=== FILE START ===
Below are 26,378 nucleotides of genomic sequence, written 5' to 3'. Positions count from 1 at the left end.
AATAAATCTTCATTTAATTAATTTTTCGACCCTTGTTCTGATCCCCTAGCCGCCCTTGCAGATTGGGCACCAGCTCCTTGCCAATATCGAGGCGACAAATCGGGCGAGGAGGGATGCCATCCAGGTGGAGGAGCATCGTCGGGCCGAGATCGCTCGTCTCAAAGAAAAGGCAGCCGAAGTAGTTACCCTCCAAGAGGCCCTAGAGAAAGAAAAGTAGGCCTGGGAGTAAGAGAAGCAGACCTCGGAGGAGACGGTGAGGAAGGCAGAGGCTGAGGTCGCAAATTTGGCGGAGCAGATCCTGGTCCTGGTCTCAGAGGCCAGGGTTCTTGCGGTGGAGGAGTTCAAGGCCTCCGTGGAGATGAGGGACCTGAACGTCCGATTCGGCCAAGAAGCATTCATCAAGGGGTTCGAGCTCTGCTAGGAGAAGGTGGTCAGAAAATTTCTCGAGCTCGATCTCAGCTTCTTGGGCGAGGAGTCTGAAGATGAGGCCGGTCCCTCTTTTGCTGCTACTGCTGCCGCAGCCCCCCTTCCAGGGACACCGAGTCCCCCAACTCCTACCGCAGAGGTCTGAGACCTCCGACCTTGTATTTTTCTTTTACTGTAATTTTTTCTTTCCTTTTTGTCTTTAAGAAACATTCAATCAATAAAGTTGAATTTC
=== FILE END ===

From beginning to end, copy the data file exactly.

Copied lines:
Below are 26,378 nucleotides of genomic sequence, written 5' to 3'. Positions count from 1 at the left end.
AATAAATCTTCATTTAATTAATTTTTCGACCCTTGTTCTGATCCCCTAGCCGCCCTTGCAGATTGGGCACCAGCTCCTTGCCAATATCGAGGCGACAAATCGGGCGAGGAGGGATGCCATCCAGGTGGAGGAGCATCGTCGGGCCGAGATCGCTCGTCTCAAAGAAAAGGCAGCCGAAGTAGTTACCCTCCAAGAGGCCCTAGAGAAAGAAAAGTAGGCCTGGGAGTAAGAGAAGCAGACCTCGGAGGAGACGGTGAGGAAGGCAGAGGCTGAGGTCGCAAATTTGGCGGAGCAGATCCTGGTCCTGGTCTCAGAGGCCAGGGTTCTTGCGGTGGAGGAGTTCAAGGCCTCCGTGGAGATGAGGGACCTGAACGTCCGATTCGGCCAAGAAGCATTCATCAAGGGGTTCGAGCTCTGCTAGGAGAAGGTGGTCAGAAAATTTCTCGAGCTCGATCTCAGCTTCTTGGGCGAGGAGTCTGAAGATGAGGCCGGTCCCTCTTTTGCTGCTACTGCTGCCGCAGCCCCCCTTCCAGGGACACCGAGTCCCCCAACTCCTACCGCAGAGGTCTGAGACCTCCGACCTTGTATTTTTCTTTTACTGTAATTTTTTCTTTCCTTTTTGTCTTTAAGAAACATTCAATCAATAAAGTTGAATTTC